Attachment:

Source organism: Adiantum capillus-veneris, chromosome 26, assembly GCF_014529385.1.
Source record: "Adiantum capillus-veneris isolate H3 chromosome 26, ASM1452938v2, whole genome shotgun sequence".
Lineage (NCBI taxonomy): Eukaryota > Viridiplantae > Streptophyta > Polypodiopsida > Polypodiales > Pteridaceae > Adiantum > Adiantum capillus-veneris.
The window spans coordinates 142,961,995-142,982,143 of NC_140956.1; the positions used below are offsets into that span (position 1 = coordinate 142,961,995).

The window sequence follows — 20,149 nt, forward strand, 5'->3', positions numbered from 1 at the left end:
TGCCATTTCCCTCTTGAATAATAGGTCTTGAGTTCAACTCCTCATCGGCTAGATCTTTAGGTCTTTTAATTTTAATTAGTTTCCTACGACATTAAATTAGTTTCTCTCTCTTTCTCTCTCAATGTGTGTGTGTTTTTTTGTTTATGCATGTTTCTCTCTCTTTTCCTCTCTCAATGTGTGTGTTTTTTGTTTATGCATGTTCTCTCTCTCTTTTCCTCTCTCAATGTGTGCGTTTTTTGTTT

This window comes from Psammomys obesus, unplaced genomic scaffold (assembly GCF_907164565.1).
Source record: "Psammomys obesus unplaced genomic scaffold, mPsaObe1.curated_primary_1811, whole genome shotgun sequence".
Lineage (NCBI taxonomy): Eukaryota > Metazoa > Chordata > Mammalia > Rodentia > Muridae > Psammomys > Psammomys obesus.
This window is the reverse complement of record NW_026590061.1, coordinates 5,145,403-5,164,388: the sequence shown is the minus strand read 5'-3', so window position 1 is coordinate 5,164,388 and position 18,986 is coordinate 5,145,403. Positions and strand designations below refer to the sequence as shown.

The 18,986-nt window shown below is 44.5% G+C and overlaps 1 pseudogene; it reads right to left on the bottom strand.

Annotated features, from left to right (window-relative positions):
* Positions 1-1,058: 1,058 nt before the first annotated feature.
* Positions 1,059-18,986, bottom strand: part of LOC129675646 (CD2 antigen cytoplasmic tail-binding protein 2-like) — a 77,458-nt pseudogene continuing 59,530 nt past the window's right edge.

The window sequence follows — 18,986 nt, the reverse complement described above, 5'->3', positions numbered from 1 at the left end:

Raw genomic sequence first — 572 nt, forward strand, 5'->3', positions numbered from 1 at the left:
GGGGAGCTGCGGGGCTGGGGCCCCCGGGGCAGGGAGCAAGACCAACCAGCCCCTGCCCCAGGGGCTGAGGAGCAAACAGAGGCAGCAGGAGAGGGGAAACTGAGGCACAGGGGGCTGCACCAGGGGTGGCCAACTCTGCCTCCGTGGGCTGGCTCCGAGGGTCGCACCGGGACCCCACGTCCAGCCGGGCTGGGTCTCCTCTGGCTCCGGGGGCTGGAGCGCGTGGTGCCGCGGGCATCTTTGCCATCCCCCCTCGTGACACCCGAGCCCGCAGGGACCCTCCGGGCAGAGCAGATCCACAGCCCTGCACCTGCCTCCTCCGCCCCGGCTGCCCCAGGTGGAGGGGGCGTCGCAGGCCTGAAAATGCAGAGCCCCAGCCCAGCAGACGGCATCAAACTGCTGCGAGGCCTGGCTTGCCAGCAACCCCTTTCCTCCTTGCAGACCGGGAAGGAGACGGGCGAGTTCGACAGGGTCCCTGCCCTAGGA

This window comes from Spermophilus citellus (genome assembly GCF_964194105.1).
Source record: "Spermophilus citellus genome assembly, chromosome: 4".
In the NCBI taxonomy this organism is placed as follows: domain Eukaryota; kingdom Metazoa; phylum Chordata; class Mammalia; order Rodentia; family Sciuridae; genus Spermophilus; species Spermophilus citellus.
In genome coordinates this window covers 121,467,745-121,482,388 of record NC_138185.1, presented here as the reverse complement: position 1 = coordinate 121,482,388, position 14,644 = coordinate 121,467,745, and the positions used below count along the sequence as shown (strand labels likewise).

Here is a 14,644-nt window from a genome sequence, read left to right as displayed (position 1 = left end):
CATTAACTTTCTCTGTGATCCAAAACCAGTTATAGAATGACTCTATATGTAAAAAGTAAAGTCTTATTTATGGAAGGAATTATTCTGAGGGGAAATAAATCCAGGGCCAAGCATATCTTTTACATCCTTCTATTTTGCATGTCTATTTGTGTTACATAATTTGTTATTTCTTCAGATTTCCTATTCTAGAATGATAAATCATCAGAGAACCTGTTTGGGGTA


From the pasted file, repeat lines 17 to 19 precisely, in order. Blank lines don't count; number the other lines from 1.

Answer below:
GGGGAGCTGCGGGGCTGGGGCCCCCGGGGCAGGGAGCAAGACCAACCAGCCCCTGCCCCAGGGGCTGAGGAGCAAACAGAGGCAGCAGGAGAGGGGAAACTGAGGCACAGGGGGCTGCACCAGGGGTGGCCAACTCTGCCTCCGTGGGCTGGCTCCGAGGGTCGCACCGGGACCCCACGTCCAGCCGGGCTGGGTCTCCTCTGGCTCCGGGGGCTGGAGCGCGTGGTGCCGCGGGCATCTTTGCCATCCCCCCTCGTGACACCCGAGCCCGCAGGGACCCTCCGGGCAGAGCAGATCCACAGCCCTGCACCTGCCTCCTCCGCCCCGGCTGCCCCAGGTGGAGGGGGCGTCGCAGGCCTGAAAATGCAGAGCCCCAGCCCAGCAGACGGCATCAAACTGCTGCGAGGCCTGGCTTGCCAGCAACCCCTTTCCTCCTTGCAGACCGGGAAGGAGACGGGCGAGTTCGACAGGGTCCCTGCCCTAGGA

This window comes from Spermophilus citellus (genome assembly GCF_964194105.1).
Source record: "Spermophilus citellus genome assembly, chromosome: 4".